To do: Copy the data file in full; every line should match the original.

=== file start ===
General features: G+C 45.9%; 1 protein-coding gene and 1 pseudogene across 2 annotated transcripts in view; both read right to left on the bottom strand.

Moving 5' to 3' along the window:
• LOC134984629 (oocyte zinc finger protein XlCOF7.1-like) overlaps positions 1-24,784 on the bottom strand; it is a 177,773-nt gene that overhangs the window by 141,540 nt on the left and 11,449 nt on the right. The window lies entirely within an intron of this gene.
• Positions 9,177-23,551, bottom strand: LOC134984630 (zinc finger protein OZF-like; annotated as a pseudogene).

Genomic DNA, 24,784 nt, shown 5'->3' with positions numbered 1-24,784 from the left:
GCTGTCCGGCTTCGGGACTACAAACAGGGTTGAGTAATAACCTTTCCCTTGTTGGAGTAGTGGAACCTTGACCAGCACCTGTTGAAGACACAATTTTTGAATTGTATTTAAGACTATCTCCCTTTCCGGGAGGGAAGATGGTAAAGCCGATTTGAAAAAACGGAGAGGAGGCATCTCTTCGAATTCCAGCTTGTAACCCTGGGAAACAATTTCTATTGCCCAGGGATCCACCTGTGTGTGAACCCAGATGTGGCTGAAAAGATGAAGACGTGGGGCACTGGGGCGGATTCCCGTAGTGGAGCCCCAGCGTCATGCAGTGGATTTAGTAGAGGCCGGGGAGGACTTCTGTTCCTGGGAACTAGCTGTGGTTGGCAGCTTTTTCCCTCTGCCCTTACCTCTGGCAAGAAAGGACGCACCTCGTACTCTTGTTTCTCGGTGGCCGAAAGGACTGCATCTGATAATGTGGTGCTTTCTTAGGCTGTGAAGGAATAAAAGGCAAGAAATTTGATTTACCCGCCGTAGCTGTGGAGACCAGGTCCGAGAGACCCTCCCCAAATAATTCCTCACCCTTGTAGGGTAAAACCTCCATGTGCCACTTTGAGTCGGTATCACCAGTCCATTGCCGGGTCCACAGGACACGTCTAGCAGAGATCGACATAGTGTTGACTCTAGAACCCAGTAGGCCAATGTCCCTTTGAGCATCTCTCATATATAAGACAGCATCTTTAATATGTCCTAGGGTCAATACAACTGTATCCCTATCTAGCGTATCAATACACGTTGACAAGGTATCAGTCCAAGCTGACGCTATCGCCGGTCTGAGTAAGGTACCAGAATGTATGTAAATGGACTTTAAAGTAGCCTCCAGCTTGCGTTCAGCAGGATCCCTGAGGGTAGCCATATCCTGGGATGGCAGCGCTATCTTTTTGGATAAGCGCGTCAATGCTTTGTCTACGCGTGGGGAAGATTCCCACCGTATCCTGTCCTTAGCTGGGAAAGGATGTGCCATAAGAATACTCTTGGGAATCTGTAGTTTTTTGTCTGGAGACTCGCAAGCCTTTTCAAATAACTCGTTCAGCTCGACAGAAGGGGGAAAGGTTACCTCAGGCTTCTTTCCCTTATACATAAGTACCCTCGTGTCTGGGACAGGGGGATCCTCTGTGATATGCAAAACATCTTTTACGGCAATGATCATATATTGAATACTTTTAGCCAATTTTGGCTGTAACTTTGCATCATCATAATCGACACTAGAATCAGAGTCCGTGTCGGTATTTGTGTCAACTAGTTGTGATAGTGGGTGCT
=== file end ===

General features: G+C 45.9%; 1 protein-coding gene and 1 pseudogene across 2 annotated transcripts in view; both read right to left on the bottom strand.

Moving 5' to 3' along the window:
• LOC134984629 (oocyte zinc finger protein XlCOF7.1-like) overlaps positions 1-24,784 on the bottom strand; it is a 177,773-nt gene that overhangs the window by 141,540 nt on the left and 11,449 nt on the right. The window lies entirely within an intron of this gene.
• Positions 9,177-23,551, bottom strand: LOC134984630 (zinc finger protein OZF-like; annotated as a pseudogene).

Genomic DNA, 24,784 nt, shown 5'->3' with positions numbered 1-24,784 from the left:
GCTGTCCGGCTTCGGGACTACAAACAGGGTTGAGTAATAACCTTTCCCTTGTTGGAGTAGTGGAACCTTGACCAGCACCTGTTGAAGACACAATTTTTGAATTGTATTTAAGACTATCTCCCTTTCCGGGAGGGAAGATGGTAAAGCCGATTTGAAAAAACGGAGAGGAGGCATCTCTTCGAATTCCAGCTTGTAACCCTGGGAAACAATTTCTATTGCCCAGGGATCCACCTGTGTGTGAACCCAGATGTGGCTGAAAAGATGAAGACGTGGGGCACTGGGGCGGATTCCCGTAGTGGAGCCCCAGCGTCATGCAGTGGATTTAGTAGAGGCCGGGGAGGACTTCTGTTCCTGGGAACTAGCTGTGGTTGGCAGCTTTTTCCCTCTGCCCTTACCTCTGGCAAGAAAGGACGCACCTCGTACTCTTGTTTCTCGGTGGCCGAAAGGACTGCATCTGATAATGTGGTGCTTTCTTAGGCTGTGAAGGAATAAAAGGCAAGAAATTTGATTTACCCGCCGTAGCTGTGGAGACCAGGTCCGAGAGACCCTCCCCAAATAATTCCTCACCCTTGTAGGGTAAAACCTCCATGTGCCACTTTGAGTCGGTATCACCAGTCCATTGCCGGGTCCACAGGACACGTCTAGCAGAGATCGACATAGTGTTGACTCTAGAACCCAGTAGGCCAATGTCCCTTTGAGCATCTCTCATATATAAGACAGCATCTTTAATATGTCCTAGGGTCAATACAACTGTATCCCTATCTAGCGTATCAATACACGTTGACAAGGTATCAGTCCAAGCTGACGCTATCGCCGGTCTGAGTAAGGTACCAGAATGTATGTAAATGGACTTTAAAGTAGCCTCCAGCTTGCGTTCAGCAGGATCCCTGAGGGTAGCCATATCCTGGGATGGCAGCGCTATCTTTTTGGATAAGCGCGTCAATGCTTTGTCTACGCGTGGGGAAGATTCCCACCGTATCCTGTCCTTAGCTGGGAAAGGATGTGCCATAAGAATACTCTTGGGAATCTGTAGTTTTTTGTCTGGAGACTCGCAAGCCTTTTCAAATAACTCGTTCAGCTCGACAGAAGGGGGAAAGGTTACCTCAGGCTTCTTTCCCTTATACATAAGTACCCTCGTGTCTGGGACAGGGGGATCCTCTGTGATATGCAAAACATCTTTTACGGCAATGATCATATATTGAATACTTTTAGCCAATTTTGGCTGTAACTTTGCATCATCATAATCGACACTAGAATCAGAGTCCGTGTCGGTATTTGTGTCAACTAGTTGTGATAGTGGGTGCT